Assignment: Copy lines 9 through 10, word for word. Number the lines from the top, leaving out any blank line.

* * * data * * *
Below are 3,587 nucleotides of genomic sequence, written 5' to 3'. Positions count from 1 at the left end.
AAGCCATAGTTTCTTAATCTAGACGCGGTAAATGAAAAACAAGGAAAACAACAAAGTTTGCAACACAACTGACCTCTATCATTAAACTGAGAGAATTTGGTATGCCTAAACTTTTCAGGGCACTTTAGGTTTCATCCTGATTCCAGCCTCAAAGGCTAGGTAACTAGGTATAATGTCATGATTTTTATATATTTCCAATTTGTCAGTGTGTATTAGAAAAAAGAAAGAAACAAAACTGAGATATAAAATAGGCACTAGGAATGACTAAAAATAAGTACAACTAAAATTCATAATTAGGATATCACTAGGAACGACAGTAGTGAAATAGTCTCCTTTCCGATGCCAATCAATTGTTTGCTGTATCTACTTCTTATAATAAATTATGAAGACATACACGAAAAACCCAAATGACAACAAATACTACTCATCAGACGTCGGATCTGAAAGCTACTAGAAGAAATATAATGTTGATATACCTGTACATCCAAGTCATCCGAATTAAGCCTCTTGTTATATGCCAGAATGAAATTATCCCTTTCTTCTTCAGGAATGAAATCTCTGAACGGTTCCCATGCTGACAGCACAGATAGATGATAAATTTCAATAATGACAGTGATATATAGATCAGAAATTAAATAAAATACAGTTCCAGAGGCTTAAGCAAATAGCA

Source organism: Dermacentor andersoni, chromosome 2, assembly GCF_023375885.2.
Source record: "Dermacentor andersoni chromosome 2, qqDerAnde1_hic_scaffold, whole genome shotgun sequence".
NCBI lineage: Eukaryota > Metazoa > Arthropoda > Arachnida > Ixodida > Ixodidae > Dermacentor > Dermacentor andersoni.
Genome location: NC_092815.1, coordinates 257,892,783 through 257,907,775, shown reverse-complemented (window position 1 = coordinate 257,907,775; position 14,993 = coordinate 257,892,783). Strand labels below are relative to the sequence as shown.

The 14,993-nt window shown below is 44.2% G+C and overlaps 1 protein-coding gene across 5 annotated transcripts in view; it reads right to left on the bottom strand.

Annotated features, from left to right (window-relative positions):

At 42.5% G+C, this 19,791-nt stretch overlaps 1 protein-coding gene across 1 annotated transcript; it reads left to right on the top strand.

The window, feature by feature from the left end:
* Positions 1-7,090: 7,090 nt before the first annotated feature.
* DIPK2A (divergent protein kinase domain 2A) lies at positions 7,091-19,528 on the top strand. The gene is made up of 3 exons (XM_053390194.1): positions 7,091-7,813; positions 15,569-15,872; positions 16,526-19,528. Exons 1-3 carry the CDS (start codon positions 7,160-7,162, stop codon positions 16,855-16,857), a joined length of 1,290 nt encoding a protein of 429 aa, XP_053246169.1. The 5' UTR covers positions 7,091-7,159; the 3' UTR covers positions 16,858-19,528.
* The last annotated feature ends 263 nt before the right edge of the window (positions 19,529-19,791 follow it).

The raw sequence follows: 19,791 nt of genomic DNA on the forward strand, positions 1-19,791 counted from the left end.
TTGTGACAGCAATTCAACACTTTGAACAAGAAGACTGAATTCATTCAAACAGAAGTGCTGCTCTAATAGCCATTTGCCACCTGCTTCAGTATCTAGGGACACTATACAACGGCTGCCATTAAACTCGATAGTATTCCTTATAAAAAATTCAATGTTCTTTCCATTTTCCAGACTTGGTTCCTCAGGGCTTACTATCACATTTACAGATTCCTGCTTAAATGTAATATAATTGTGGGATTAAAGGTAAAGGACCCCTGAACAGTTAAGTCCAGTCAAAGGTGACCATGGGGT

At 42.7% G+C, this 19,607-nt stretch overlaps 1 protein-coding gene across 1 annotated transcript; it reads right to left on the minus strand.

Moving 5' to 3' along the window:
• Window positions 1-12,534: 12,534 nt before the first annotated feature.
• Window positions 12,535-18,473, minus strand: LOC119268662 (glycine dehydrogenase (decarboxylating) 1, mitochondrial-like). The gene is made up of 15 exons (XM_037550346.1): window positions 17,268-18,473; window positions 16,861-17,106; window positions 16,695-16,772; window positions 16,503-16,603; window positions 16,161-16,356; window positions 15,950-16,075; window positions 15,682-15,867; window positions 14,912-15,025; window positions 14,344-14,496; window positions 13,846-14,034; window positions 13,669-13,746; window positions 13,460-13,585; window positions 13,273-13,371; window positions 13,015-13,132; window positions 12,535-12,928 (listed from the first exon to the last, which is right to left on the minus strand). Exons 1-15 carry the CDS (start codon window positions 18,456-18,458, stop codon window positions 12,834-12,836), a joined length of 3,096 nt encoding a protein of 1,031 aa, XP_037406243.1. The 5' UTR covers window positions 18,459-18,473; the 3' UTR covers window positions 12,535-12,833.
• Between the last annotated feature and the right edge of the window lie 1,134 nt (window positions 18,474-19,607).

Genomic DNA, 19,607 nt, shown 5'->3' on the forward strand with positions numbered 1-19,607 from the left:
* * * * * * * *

At 42.5% G+C, this 19,791-nt stretch overlaps 1 protein-coding gene across 1 annotated transcript; it reads left to right on the top strand.

The window, feature by feature from the left end: